And finally it did. The air was still cold, cold enough to instill a fairly vigorous tremor in me. But the scenery that the sun brought light to, that was nothing short of gorgeous. Dream-like almost. Considering how little sleep I got the night before, maybe I was dreaming!

But the pictures don't lie, and I took many that morning with my camera. I look back fondly at the memories of that trip, and while "glamorous" doesn't sum it up quite as well as I would've liked, it's taught me a lot about preparation, not just for travel, but for life itself. It's an old, but true saying to hope for the best but to prepare for the worst.

Wednesday, March 2, 2016

Art and Health

Common Theme: art

1: “The man who cannot visualize a horse galloping on a tomato is an idiot.”
André Breton
2: “An ice sculpture in the Sahara makes about as much sense as donkey left open gaping wagon, Sergeant (add cream cheese sparingly). ”
Jarod Kintz, This is the best book I've ever written, and it still sucks
3: “You don't have to make something that people call art. Living is an artistic activity, there is an art to getting through the day.”
Viggo Mortensen
4: “When you make music or write or create, it's really your job to have mind-blowing, irresponsible, condomless sex with whatever idea it is you're writing about at the time. ”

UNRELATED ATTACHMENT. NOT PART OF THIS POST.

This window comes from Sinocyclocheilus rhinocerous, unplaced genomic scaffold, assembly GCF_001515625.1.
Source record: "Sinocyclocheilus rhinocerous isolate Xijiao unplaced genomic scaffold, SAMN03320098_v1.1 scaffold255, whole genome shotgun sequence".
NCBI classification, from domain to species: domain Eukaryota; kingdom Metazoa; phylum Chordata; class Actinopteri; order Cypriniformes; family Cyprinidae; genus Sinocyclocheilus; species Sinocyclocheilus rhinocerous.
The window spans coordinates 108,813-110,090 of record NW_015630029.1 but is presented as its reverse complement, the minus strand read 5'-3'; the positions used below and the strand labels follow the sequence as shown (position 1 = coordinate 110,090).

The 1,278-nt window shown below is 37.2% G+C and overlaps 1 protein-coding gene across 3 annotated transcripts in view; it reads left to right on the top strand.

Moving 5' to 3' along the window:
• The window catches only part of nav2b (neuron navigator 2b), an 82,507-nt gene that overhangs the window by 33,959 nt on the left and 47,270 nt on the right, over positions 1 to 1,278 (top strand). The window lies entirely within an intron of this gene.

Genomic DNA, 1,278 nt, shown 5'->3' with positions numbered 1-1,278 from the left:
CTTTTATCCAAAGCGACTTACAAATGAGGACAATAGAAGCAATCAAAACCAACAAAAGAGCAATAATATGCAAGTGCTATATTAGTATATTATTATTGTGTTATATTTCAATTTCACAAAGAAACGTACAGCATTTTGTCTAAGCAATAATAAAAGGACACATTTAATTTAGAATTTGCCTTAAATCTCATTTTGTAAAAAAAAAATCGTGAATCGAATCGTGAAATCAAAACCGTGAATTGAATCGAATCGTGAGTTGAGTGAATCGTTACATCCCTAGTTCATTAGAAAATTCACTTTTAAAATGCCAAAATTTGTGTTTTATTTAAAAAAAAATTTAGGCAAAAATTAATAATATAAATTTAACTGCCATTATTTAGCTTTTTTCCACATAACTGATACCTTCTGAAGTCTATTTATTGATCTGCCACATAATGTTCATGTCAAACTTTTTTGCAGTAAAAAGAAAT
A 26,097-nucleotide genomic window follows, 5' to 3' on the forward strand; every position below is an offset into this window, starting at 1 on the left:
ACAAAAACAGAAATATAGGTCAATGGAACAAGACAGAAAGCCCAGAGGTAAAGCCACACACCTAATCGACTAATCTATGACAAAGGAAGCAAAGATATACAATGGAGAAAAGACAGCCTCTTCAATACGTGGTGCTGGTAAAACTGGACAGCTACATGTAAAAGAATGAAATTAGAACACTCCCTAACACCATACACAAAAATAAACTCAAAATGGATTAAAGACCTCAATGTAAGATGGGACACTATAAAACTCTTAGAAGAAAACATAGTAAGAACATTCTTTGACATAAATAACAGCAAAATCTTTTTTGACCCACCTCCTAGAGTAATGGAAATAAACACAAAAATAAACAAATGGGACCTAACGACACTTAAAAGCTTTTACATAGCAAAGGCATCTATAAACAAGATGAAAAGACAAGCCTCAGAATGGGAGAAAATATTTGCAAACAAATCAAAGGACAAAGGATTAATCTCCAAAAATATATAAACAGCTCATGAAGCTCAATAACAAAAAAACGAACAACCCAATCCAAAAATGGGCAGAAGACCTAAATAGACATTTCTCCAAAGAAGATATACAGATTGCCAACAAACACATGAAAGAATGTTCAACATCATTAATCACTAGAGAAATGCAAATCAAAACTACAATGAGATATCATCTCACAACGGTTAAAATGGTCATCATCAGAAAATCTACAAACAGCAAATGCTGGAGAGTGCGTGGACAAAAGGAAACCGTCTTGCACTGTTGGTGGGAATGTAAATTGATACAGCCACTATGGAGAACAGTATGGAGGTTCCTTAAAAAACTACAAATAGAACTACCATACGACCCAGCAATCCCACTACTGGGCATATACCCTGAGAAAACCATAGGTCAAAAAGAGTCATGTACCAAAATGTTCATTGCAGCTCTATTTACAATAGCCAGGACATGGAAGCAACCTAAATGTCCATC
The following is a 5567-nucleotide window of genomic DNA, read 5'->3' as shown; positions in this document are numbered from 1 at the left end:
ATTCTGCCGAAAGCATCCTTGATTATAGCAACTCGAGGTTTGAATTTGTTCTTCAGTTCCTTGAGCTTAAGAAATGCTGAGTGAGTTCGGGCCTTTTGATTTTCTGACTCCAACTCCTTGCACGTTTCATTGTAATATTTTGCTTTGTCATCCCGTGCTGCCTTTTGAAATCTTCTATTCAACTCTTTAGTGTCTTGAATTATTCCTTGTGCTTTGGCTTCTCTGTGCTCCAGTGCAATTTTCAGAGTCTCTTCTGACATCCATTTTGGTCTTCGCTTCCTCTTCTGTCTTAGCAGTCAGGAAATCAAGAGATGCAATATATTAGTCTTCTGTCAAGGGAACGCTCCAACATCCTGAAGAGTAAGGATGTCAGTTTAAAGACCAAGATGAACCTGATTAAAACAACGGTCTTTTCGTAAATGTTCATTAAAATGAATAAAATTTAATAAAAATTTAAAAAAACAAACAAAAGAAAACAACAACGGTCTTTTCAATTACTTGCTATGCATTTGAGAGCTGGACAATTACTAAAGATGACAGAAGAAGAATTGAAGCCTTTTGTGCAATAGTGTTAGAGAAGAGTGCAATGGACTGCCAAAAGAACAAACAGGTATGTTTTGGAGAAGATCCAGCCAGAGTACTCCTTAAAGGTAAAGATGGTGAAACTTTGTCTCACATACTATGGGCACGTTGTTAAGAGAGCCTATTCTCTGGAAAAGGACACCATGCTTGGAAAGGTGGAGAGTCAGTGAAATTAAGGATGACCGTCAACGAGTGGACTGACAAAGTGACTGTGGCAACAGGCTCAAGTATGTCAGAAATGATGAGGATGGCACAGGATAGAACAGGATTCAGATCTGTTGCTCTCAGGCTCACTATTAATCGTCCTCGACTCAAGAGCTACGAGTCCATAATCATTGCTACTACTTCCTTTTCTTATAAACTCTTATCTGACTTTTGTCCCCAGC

Lady Gaga
5: “The noblest pleasure is the joy of understanding.”
Leonardo da Vinci
Art, along with the written word, music and film, has played a vital role in the communication of some of the most powerful ideas throughout human history.

From graphic depictions of war, to the unusual representations of the world seen in surrealism, art has been a major cornerstone and landmark of the human race.

Viggo Mortensen once said that living is an artistic activity in itself. "You don't have to make something that people call art". Art, as well as any creative endeavour, is subject to the opinions of its viewer, and there is no right answer. Instead, the "correctness" of the art is, and should be, gauged by how powerfully it left the viewer feeling or whether it presented food for thought.

Truly great art is an investment. Made by one person, or by many, great art can inspire a whole nation to embrace new concepts and different perspectives. It can be a pivotal piece in a society's future.

Regardless, there will be those who will argue that art, being subjective by nature, is prone to misinterpretation and promote moral conflicts. Some will argue that science, mathematics and various fields of specialisation where there are results in the form of statistics and scientific proof, are areas that we as a community need to focus our efforts towards.

While there is truth to this belief, there is only so much science can tell us. And as finding the answer to the questions we ask, is there a possibility that we might not want to know what we don't know currently know? What if the truth is far bleaker than we hoped, and that perhaps it were better not to have found out?